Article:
Distribution network operators (DNOs) are increasingly concerned about the impact of low carbon technologies on the low voltage (LV) networks. More advanced metering infrastructures provide numerous opportunities for more accurate power flow analysis of the LV networks. However, such data may not be readily available for DNOs and in any case is likely to be expensive. Read More

Multivariate goodness-of-fit and two-sample tests are important components of many nuclear and particle physics analyses. While a variety of powerful methods are available if the dimensionality of the feature space is small, such tests rapidly lose power as the dimensionality increases and the data inevitably become sparse. Machine learning classifiers are powerful tools capable of reducing highly multivariate problems into univariate ones, on which commonly used tests such as $\chi^2$ or Kolmogorov-Smirnov may be applied. Read More

Starting from three-dimensional volume data of a granular packing, as e.g. obtained by X-ray Computed Tomography, we discuss methods to first detect the individual particles in the sample and then analyze their properties. Read More

Bayesian nonparametric methods have recently transformed emerging areas within data science. One such promising method, the infinite hidden Markov model (iHMM), generalizes the HMM which itself has become a workhorse in single molecule data analysis. The iHMM goes beyond the HMM by learning the number of states in addition to all other parameters learned by the HMM. Read More

The hidden Markov model (HMM) has been a workhouse of single molecule data analysis and is now commonly used as a standalone tool in time series analysis or in conjunction with other analyses methods such as tracking. Here we provide a conceptual introduction to an important generalization of the HMM which is poised to have a deep impact across Biophysics: infinite hidden Markov model (iHMM). As a modeling tool, iHMMs can analyze sequential data without a priori setting a specific number of states as required for the traditional (finite) HMM. Read More

Fluorescent Nuclear Track Detectors (FNTDs) offer a superior, sub-micrometer spatial resolution that allows for single particle track detection. However, when assessing particle fluence from the measured track positions, discrimination of actual fluence patterns from stochastic fluctuations is necessary due to spatial randomness in particle arrival. This work quantifies the spatial limits of fluence-based dosimetry of (heavy) charged particles and presents the use of tools to detect deviation from homogenous (true) fluence in measured data. Read More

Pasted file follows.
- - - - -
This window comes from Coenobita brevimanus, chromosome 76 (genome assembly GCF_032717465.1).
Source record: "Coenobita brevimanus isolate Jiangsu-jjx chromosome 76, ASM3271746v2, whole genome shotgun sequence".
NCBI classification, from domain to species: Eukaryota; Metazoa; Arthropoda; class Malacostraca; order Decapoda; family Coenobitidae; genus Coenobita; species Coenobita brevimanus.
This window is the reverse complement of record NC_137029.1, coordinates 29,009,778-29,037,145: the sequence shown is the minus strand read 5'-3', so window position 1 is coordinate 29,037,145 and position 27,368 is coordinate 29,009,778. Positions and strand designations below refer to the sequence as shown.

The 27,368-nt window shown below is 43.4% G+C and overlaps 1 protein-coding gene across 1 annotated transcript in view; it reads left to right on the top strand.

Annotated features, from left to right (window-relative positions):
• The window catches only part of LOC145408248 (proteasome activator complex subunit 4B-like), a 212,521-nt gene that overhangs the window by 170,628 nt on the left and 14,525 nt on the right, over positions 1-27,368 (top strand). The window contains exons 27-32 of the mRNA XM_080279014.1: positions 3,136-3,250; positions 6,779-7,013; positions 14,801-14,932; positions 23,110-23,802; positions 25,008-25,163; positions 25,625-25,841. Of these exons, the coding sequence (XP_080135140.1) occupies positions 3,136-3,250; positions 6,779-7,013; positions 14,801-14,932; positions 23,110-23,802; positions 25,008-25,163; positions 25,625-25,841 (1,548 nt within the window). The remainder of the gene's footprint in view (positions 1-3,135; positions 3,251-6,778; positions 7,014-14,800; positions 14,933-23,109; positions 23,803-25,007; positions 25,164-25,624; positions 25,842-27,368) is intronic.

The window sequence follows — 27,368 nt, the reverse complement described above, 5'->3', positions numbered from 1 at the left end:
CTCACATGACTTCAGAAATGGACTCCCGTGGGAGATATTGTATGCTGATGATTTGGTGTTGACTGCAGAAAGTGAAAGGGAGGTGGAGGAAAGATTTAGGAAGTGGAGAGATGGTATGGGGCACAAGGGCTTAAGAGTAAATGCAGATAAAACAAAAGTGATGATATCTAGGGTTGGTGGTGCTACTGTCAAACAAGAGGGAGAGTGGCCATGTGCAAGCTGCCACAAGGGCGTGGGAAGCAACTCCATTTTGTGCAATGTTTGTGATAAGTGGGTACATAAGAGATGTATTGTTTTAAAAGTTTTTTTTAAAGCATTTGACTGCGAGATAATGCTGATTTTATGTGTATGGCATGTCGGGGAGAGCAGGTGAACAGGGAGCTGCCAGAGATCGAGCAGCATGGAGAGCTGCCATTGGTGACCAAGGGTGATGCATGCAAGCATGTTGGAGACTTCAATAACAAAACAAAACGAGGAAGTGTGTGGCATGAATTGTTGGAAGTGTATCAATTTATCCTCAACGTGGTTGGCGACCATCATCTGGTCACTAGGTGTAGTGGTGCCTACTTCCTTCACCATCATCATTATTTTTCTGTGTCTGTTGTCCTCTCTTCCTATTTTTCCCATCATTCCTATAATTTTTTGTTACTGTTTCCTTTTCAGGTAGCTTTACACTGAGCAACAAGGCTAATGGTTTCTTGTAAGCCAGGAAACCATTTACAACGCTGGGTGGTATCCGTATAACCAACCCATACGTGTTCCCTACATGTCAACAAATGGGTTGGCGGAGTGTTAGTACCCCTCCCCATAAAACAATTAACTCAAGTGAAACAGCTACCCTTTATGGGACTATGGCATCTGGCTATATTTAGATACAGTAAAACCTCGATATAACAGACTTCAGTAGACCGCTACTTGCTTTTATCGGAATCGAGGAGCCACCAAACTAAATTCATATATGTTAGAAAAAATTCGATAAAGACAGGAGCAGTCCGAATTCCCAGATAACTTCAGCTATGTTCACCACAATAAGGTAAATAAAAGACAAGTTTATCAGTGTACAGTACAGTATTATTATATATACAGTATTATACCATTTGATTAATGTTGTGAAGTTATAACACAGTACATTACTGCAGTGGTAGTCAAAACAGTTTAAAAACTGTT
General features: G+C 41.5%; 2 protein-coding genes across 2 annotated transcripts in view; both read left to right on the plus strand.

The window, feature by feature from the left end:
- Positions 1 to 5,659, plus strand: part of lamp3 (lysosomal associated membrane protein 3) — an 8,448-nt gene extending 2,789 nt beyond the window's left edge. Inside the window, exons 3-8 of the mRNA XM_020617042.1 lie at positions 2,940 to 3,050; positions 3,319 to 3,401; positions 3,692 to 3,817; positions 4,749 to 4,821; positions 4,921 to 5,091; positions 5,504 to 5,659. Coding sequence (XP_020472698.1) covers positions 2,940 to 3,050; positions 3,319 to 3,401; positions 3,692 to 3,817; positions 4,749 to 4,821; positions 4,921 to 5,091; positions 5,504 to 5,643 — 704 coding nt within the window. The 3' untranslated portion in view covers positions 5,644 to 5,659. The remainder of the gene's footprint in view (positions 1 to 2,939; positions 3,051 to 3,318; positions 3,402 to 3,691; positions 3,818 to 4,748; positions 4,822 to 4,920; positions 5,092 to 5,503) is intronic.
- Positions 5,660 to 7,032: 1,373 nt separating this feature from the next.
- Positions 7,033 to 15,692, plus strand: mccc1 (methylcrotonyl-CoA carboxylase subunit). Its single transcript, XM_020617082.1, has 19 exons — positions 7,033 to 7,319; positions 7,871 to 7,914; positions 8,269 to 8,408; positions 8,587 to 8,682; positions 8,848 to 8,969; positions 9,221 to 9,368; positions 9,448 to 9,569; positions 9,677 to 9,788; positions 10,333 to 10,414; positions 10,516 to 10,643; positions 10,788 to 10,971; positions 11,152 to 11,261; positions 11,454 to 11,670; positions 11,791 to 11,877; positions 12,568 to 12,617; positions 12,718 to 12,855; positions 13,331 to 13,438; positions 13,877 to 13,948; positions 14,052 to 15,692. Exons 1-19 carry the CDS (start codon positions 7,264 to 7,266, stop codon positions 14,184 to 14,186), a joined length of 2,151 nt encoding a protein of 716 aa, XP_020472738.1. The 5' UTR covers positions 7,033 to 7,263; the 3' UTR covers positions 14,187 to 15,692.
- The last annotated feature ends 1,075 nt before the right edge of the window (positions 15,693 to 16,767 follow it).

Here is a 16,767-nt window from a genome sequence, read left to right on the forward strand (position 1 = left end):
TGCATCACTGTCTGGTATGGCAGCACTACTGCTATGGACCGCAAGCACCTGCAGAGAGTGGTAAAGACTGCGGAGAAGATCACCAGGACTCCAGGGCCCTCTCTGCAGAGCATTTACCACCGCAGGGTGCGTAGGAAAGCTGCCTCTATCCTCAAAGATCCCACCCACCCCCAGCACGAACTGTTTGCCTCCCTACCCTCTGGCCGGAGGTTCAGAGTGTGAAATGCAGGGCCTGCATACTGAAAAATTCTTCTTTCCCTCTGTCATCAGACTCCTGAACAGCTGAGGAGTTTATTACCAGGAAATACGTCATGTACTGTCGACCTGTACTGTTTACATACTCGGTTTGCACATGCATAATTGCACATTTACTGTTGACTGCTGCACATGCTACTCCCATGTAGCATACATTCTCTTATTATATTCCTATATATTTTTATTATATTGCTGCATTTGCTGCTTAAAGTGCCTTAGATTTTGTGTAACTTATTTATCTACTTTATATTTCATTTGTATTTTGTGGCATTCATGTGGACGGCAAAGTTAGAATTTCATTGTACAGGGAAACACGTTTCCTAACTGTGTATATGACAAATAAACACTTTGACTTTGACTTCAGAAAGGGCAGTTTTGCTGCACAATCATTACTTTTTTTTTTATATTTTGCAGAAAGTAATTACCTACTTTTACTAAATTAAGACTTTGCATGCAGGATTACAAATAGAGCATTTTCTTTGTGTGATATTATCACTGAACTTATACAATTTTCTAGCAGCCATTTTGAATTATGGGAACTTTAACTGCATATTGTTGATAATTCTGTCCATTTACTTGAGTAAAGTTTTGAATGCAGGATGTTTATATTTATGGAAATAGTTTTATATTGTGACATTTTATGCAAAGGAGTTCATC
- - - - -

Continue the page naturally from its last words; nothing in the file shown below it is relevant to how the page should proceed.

We develop efficient ways to consider and correct for the effects of hidden units for the paradigmatic case of the inverse kinetic Ising model with fully asymmetric couplings. We identify two sources of error in reconstructing the connectivity among the observed units while ignoring part of the network. One leads to a systematic bias in the inferred parameters, whereas the other involves correlations between the visible and hidden populations and has a magnitude that depends on the coupling strength. Read More

Across a far-reaching diversity of scientific and industrial applications, a general key problem involves relating the structure of time-series data to a meaningful outcome, such as detecting anomalous events from sensor recordings, or diagnosing patients from physiological time-series measurements like heart rate or brain activity. Currently, researchers must devote considerable effort manually devising, or searching for, properties of their time series that are suitable for the particular analysis problem at hand. Addressing this non-systematic and time-consuming procedure, here we introduce a new tool, hctsa, that selects interpretable and useful properties of time series automatically, by comparing implementations over 7700 time-series features drawn from diverse scientific literatures. Read More

Information geometry can be used to understand and optimize Higgs measurements at the LHC. The Fisher information encodes the maximum sensitivity of observables to model parameters for a given experiment. Applied to higher-dimensional operators, it defines the new physics reach of any LHC signature. Read More

The connection between domain relaxations at individual scales and the collective heterogeneous response in non-equilibrium systems is a topic of profound interest in recent times. In a model sys- tem of constantly driven oppositely charged binary colloidal suspension, we probe such relaxations as the elongated lanes of likely charges interact with increasing field in the orthogonal plane using Brownian Dynamics simulations. We show that the system undergoes a structural and dynamical cross-over: from an initial fast-relaxing homogeneous phase to a heterogeneous lane phase following a slow relaxation via an intermediate phase with mixed relaxation. Read More